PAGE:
But in my explorations, I built a bit of code that I don't quite understand what's going on yet. Here's the code that I'm playing with:
bit-of-sound-8K.png
getSamples works. Here's what it looks like:

Code: Select all

to getSamples snd {
  if (isClass snd 'String') {
	// argument is the name of a sound
	proj = (projectForMorph (morph (implicitReceiver)))
	if (notNil proj) { snd = (soundNamed proj snd) }
  }
  if (not (isClass snd 'Sound')) { return }
  allsamples = (list)
  for i (samples snd) {
    add allsamples (i / 32767.0)
  }
  return (toArray allsamples)
}
When I play the blocks code listed above, it plays "anti" of "antidestablishmentarianism." When the buffer size was 1024, I only got a bit of "a." Changing it up to 8000 gives me "anti." But more than 8000 doesn't buy me any more of the word.

Here's my guess what's going on: I'm playing the first 8000 bytes of the sound, and I need to write the next 8000 to get more of the sound. But I still don't get why changing the buffer size higher doesn't get me more of the sound. Any tips?

JohnM
Posts: 379
Joined: Sep 11th, '15, 14:42

Re: Audio Blocks

Post by JohnM » Sep 17th, '15, 20:00

The underlying audio system has a maximum buffer size of 8192. Thus, even if you ask for a larger buffer size, you don't get it.

To solve this problem, you need to write a loop to play your sound in buffer-sized chunks, doing a "wait for audio" between chunks. You'll need to keep track of the index where the next sound buffer should start. You can use the "copy" block from the "Data" category to copy a buffer-sized subsection of the full sound. (The copy block has optional parameters for a start and stop index.)

Good luck!

mguzdial
Posts: 70
Joined: Sep 15th, '15, 11:21

Re: Audio Blocks

Post by mguzdial » Sep 25th, '15, 12:56

I wrote a piece of code to play samples.

Code: Select all

to playSamples samples {
  openPortAudio
  len = (count samples)
  i = 1
  while (i < len) {
    bufsamples = (list)
    bufcount = 0
    while (and (bufcount < 1024) (i < len)) {
      add bufsamples (at samples i)
      i = (i + 1)    
      bufcount = (bufcount + 1)
    }
    waitForAudio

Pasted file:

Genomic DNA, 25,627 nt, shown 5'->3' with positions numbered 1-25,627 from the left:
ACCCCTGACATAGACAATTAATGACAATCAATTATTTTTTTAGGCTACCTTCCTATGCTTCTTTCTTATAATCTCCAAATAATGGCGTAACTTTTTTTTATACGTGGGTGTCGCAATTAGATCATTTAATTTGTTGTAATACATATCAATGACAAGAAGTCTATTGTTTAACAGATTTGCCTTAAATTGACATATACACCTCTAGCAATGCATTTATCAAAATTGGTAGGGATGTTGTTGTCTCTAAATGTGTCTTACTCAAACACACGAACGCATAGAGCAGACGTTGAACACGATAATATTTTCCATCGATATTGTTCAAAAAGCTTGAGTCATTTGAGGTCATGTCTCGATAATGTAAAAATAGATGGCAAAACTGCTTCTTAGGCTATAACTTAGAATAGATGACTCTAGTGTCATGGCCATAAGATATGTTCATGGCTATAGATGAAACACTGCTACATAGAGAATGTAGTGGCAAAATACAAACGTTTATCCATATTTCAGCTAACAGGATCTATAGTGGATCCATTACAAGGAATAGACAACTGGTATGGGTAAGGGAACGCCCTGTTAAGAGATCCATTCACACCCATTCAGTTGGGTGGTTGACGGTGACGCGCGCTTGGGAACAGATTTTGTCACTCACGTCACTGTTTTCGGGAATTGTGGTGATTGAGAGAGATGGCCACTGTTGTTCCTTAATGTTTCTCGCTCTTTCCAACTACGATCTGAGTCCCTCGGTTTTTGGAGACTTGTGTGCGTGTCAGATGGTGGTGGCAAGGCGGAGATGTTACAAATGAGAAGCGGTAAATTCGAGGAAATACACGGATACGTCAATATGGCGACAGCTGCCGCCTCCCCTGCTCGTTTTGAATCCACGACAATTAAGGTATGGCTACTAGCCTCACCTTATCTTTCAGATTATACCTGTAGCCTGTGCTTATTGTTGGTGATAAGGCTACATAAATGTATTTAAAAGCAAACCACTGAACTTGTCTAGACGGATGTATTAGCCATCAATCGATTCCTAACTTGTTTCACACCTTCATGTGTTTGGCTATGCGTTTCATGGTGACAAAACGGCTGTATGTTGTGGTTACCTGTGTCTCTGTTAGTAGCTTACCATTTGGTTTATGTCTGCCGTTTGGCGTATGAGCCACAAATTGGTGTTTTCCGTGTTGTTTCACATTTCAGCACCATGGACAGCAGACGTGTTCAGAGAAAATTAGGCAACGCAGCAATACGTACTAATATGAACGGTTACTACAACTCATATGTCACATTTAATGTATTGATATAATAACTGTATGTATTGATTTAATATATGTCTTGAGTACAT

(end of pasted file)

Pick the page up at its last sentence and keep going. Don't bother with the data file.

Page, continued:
writeAudioData (toArray bufsamples)
  }
  closePortAudio
}
I have a getSamples block that returns the samples from the sound (normalized to +/- 1.0). I use these together like this:
playsamples.png
playsamples.png (6 KiB) Viewed 3572 times
This works! But...it's...really...choppy.

Am I doing something there that's eating up gobs of cycles? Is there a faster way to do it?

I have a workaround now. I've successfully turned samples back into a sound, then just used the soundplayer. That works, but I'd like to understand what I'm doing wrong here. Thanks!

JohnM
Posts: 379
Joined: Sep 11th, '15, 14:42

Re: Audio Blocks

Post by JohnM » Dec 14th, '15, 12:35

I guess you've already figured this out. The problem is that the default buffer size is 2048 and playSamples is playing buffers with only 1024 samples, so the other half of each sound buffer is just silence. The result is a very fast alternation between short chunks of your sound and short chunks of silence resulting in the choppy sound you report. You could request a sound buffer size of 1024 by changing the first line to openPortAudio 1024. However, even if you do that, it is good practice to get the actual buffer size using audioBufferSize and supply buffers of that size to writeAudioData, since some platforms may have restrictions on the allowable buffer size, perhaps restricting it to a power of 2 or to some range. (On Mac OS, for example, the maximum buffer size is 8192.) In other words, the actual buffer size may not be what you requested.